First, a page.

I also did (and still do) a whole lot of twelve-stepping. I will be the first to defend twelve step programs. I have seen them save and rebuild thousands of lives in my ten plus years in the rooms. They absolutely can work in helping someone stop drinking or drugging or gambling or compulsively eating or whatever-ing and find their way back to society. But I will also be the first to offer a critique, and here it is!

Twelve step programs teach forgiveness, making amends, saying prayers when angry, all of which can be positive and helpful tools, depending on the circumstance. But they write off anger as if it is the “dubious luxury of normal men” (meaning non-alcoholic, FYI)  and that we must leapfrog over it and into forgiveness and compassion, stat. Um, no. Just because I have alcoholism does not mean I am forbidden to have anger because it might spiral into resentment and might lead me to drink. The decision to not feel anger and instead force ourselves to understanding by praying or writing or talking our way out of feelings is exactly what leads to anger turning toxic in the first place. It is one area where I think AA gets it wrong – don’t tell me how to forcibly control my emotions – my parents and teachers already did that!

Look, I get what the founders were trying to explain – they were attempting to say, you can’t change this person/place/situation and lashing out is certainly not a good choice, so you might as well forgive. But what they fail to mention is the very real experience of feeling the anger and processing it in a healthy manner without shame. Resentment and other soul-sickness sets in when we have been forced or have forced ourselves to not feel. Resentment comes when we don’t allow the anger because it is “bad” or because “we’re better than that, we’re more spiritual than that, we’re not angry people;” then it really settles in and grow roots.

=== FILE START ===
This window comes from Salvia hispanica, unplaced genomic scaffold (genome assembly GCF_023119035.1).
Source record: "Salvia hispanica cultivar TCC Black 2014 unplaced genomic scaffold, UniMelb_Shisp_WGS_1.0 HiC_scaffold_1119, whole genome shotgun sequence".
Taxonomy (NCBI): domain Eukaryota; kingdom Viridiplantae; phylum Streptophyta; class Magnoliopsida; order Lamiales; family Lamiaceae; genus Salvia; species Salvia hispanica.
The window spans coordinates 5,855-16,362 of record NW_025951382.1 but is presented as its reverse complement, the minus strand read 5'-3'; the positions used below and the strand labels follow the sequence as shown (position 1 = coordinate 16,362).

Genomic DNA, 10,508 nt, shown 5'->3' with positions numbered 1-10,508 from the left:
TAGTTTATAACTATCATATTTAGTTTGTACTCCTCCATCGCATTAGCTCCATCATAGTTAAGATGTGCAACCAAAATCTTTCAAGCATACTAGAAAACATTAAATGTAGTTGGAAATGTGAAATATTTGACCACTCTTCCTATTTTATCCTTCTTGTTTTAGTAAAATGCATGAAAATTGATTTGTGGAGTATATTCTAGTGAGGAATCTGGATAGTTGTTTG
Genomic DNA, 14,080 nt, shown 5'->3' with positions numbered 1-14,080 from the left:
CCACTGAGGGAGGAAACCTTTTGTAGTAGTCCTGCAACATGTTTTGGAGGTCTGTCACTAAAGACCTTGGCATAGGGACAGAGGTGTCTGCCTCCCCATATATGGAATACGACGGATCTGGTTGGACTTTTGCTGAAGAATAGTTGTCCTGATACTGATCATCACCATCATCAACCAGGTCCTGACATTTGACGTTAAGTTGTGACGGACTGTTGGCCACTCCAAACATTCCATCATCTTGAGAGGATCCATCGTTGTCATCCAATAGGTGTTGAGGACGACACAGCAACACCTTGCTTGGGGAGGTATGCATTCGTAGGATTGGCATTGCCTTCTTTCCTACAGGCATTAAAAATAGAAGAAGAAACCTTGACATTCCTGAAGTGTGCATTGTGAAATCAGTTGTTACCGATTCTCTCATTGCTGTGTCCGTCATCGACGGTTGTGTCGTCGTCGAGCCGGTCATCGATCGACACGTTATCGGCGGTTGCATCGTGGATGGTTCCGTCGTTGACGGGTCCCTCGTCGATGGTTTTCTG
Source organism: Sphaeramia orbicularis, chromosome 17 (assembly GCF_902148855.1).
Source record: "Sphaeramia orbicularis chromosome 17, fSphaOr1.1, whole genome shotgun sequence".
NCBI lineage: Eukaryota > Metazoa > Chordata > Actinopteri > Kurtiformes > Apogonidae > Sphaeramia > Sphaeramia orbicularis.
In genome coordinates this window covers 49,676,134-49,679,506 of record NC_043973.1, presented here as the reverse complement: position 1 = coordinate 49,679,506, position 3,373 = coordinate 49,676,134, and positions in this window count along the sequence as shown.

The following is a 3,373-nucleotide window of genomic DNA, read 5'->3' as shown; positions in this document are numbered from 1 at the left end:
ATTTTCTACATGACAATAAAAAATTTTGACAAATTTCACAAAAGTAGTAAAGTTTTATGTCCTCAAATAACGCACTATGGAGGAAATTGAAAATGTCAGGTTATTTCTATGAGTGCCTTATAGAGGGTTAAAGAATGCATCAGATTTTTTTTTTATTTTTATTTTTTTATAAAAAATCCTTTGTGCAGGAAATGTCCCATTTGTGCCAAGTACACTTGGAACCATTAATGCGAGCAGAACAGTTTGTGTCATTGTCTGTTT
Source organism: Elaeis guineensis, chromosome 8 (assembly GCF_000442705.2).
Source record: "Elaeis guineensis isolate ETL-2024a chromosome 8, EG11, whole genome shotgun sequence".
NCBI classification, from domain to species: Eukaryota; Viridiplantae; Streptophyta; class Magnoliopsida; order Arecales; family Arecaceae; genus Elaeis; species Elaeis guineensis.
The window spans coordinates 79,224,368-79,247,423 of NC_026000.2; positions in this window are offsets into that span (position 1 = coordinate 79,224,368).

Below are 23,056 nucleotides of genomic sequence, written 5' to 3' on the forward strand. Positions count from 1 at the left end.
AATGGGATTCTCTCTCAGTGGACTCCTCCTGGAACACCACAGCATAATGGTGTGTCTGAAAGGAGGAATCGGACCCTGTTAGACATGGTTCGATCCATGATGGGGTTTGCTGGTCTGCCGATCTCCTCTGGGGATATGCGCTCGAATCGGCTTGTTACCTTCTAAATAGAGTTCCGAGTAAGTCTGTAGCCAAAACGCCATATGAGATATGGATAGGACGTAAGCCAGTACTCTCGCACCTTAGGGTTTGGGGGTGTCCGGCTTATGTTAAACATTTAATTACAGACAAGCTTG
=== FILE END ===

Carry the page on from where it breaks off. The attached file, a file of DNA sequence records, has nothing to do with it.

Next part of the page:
So many of us addicts come from backgrounds where we were deeply shamed for having strong emotions, and god knows we drank and drugged every damn feeling into the ground anyway, so to come into recovery and be further taught that anger is still inherently bad is not helpful. I am all for behaving like a decent person who doesn’t run around like an emotional terrorist. This comes from learning how to accept, allow, and process all emotions in a functional way. Most emotional tyrants haven’t really felt their anger in a damn long time.

I find this sort of messaging especially damaging to recovering alcoholics who suffer from chronic pain and other mind-body illnesses. Next to alcoholism, living with pain is a most hellish, insufferable, and emotionally draining experience. If getting more in touch with my anger is going to provide me solution but possibly rock a little of the social boat in terms of what I may or may not share in a meeting, I choose the former.

In terms of what I value philosophically and spiritually, I don’t deny that I flip flop. Some days I am madly in love with the ideas of lovingkindness, compassion, and non-aggression; others, I relish in the soul-jolting fervor of intensity and reaction, of incisive discernment. Perhaps that is my philosophy – plenty of room for both. There is too much that I enjoy that is also a bit “toxic” to fully commit to the non-aggressive path (namely Twitter and poking fun at the incessant, utterly moronic nature of social justice warriors.)

So what do we do? How do we cope with our lives having suffered the loss of anger, when we should have been allowed to feel it without attaching stories of shame and badness to it? There is no one way. I don’t have all the answers. All I know is that being in complete acceptance of whatever I am feeling and NOT forcing it to change into something flowery and pretty and socially acceptable feels really good and far more healing than gratitude-listing my way to peace.

Of course I don’t want to hurt people, but I don’t want to be Pollyanna either. I don’t want to live in a utopian world of rainbows and unicorns and everyone just being polite to each other all the damn time. There is a place for passion and intensity and argument, for reaction to mistreatment, for honoring our very human (animal) natures – the messy, sloppy, reality-based world where we can feel and tell what is true. Jung’s sprawling, shimmering River of Doom ain’t going anywhere – as Tool sang (another kick ass angry nineties rock band) you better “learn to swim.”